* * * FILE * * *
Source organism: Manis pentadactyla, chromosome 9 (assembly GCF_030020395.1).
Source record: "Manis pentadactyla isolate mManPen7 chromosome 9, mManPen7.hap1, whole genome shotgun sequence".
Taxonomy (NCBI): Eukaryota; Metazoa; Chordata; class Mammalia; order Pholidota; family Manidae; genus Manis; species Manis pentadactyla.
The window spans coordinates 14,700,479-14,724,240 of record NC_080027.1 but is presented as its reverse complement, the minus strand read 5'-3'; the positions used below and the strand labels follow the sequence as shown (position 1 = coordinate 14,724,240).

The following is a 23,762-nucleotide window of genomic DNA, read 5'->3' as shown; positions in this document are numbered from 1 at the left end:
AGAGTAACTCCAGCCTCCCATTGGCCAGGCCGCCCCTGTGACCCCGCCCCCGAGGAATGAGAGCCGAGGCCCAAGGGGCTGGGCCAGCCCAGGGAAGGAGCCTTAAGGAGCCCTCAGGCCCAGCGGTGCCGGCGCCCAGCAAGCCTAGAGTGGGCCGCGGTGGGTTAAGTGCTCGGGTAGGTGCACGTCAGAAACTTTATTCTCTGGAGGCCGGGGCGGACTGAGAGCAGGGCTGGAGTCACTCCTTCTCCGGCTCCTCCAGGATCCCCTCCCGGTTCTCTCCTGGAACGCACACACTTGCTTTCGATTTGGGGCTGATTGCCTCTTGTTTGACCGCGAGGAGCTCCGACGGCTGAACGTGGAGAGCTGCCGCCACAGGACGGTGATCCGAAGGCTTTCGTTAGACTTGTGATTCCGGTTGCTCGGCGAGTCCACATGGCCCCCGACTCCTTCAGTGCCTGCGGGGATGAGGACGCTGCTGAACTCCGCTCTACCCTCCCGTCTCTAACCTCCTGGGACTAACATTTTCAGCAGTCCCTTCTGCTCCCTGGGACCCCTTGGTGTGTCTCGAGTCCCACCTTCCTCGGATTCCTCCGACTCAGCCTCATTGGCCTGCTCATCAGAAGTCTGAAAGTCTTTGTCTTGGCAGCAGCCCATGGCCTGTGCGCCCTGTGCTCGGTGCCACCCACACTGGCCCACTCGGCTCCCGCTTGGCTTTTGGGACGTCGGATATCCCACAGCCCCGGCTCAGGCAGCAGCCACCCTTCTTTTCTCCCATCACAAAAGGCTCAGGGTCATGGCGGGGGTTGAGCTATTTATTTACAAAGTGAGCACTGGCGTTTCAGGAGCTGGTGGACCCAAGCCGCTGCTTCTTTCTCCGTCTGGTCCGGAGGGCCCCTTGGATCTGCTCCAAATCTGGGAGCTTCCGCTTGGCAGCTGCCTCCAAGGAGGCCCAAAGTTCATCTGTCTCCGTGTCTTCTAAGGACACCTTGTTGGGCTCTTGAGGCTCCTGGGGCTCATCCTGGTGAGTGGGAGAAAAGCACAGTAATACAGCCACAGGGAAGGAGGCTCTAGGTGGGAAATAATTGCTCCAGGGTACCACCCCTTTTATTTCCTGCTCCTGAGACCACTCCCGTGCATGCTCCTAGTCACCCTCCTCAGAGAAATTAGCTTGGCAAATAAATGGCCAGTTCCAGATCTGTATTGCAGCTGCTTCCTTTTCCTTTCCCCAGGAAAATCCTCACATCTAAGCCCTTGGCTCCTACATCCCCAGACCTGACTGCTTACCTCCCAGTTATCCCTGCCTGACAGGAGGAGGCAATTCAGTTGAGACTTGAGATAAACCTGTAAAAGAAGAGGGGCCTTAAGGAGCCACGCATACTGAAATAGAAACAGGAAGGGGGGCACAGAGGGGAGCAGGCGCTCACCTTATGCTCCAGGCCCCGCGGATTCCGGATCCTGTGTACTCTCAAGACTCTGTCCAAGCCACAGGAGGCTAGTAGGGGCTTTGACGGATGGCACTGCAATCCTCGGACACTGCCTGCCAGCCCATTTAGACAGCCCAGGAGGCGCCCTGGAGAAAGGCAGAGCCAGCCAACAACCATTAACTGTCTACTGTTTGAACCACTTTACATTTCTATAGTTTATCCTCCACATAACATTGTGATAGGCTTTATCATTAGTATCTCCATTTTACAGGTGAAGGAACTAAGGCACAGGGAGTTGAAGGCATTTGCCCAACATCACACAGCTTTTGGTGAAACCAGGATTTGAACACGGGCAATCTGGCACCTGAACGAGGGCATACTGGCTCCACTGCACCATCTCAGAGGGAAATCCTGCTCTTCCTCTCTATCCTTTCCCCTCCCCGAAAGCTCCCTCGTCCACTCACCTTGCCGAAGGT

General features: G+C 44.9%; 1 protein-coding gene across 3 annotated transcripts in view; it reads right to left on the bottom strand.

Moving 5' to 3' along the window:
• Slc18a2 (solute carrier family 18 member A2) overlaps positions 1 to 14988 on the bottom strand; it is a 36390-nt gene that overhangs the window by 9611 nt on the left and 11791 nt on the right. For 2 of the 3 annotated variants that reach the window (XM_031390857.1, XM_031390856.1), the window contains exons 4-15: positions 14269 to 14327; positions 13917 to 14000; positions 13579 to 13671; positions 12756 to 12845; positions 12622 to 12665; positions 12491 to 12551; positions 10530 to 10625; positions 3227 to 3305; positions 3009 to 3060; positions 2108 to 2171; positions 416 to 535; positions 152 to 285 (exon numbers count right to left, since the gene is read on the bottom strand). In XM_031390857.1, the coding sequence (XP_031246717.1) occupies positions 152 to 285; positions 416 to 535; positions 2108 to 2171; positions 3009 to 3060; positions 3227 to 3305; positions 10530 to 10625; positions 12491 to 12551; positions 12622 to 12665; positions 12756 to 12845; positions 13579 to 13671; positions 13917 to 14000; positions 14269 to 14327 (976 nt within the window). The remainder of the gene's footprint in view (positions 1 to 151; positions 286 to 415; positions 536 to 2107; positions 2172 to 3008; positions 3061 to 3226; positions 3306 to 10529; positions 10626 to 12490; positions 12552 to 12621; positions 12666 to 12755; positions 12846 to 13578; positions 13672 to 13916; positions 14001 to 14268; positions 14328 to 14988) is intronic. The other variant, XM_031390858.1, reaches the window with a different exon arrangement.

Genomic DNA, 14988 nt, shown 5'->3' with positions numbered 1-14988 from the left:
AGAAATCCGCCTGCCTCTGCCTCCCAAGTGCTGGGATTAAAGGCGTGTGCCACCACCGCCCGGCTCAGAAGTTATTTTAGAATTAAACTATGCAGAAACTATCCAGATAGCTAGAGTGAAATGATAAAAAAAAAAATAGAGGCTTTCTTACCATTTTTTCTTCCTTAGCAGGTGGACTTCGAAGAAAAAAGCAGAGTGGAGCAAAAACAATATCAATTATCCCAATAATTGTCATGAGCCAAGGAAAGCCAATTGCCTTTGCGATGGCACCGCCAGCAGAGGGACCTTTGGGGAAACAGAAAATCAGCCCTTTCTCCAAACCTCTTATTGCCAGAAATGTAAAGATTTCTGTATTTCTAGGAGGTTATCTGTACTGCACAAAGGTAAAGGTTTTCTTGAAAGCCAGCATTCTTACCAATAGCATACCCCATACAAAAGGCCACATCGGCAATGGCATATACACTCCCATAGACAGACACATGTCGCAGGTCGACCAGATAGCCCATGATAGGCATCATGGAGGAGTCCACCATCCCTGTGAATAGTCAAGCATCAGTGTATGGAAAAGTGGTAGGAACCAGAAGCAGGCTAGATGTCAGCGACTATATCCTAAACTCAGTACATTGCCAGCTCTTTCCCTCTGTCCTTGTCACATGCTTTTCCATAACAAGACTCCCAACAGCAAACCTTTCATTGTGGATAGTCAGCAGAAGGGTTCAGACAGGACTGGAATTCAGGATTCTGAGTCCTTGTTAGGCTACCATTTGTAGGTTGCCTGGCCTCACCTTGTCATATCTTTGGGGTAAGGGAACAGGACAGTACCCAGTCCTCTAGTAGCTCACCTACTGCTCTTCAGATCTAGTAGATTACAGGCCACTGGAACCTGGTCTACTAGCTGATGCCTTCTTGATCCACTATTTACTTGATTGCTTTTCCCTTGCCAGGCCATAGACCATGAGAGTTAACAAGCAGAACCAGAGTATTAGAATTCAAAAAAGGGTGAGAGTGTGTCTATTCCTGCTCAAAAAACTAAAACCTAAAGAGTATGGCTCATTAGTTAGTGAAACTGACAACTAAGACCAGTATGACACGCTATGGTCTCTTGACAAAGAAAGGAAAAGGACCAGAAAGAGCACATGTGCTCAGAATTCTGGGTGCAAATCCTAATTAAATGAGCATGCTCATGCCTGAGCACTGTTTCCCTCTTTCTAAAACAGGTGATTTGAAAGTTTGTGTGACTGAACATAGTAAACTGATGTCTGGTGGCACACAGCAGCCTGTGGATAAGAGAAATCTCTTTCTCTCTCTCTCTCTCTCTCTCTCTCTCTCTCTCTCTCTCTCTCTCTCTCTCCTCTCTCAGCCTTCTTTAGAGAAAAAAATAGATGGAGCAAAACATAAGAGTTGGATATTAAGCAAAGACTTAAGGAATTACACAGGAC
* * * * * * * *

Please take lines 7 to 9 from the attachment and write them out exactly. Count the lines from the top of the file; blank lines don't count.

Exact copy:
General features: G+C 44.9%; 1 protein-coding gene across 3 annotated transcripts in view; it reads right to left on the bottom strand.

Moving 5' to 3' along the window:
• Slc18a2 (solute carrier family 18 member A2) overlaps positions 1 to 14988 on the bottom strand; it is a 36390-nt gene that overhangs the window by 9611 nt on the left and 11791 nt on the right. For 2 of the 3 annotated variants that reach the window (XM_031390857.1, XM_031390856.1), the window contains exons 4-15: positions 14269 to 14327; positions 13917 to 14000; positions 13579 to 13671; positions 12756 to 12845; positions 12622 to 12665; positions 12491 to 12551; positions 10530 to 10625; positions 3227 to 3305; positions 3009 to 3060; positions 2108 to 2171; positions 416 to 535; positions 152 to 285 (exon numbers count right to left, since the gene is read on the bottom strand). In XM_031390857.1, the coding sequence (XP_031246717.1) occupies positions 152 to 285; positions 416 to 535; positions 2108 to 2171; positions 3009 to 3060; positions 3227 to 3305; positions 10530 to 10625; positions 12491 to 12551; positions 12622 to 12665; positions 12756 to 12845; positions 13579 to 13671; positions 13917 to 14000; positions 14269 to 14327 (976 nt within the window). The remainder of the gene's footprint in view (positions 1 to 151; positions 286 to 415; positions 536 to 2107; positions 2172 to 3008; positions 3061 to 3226; positions 3306 to 10529; positions 10626 to 12490; positions 12552 to 12621; positions 12666 to 12755; positions 12846 to 13578; positions 13672 to 13916; positions 14001 to 14268; positions 14328 to 14988) is intronic. The other variant, XM_031390858.1, reaches the window with a different exon arrangement.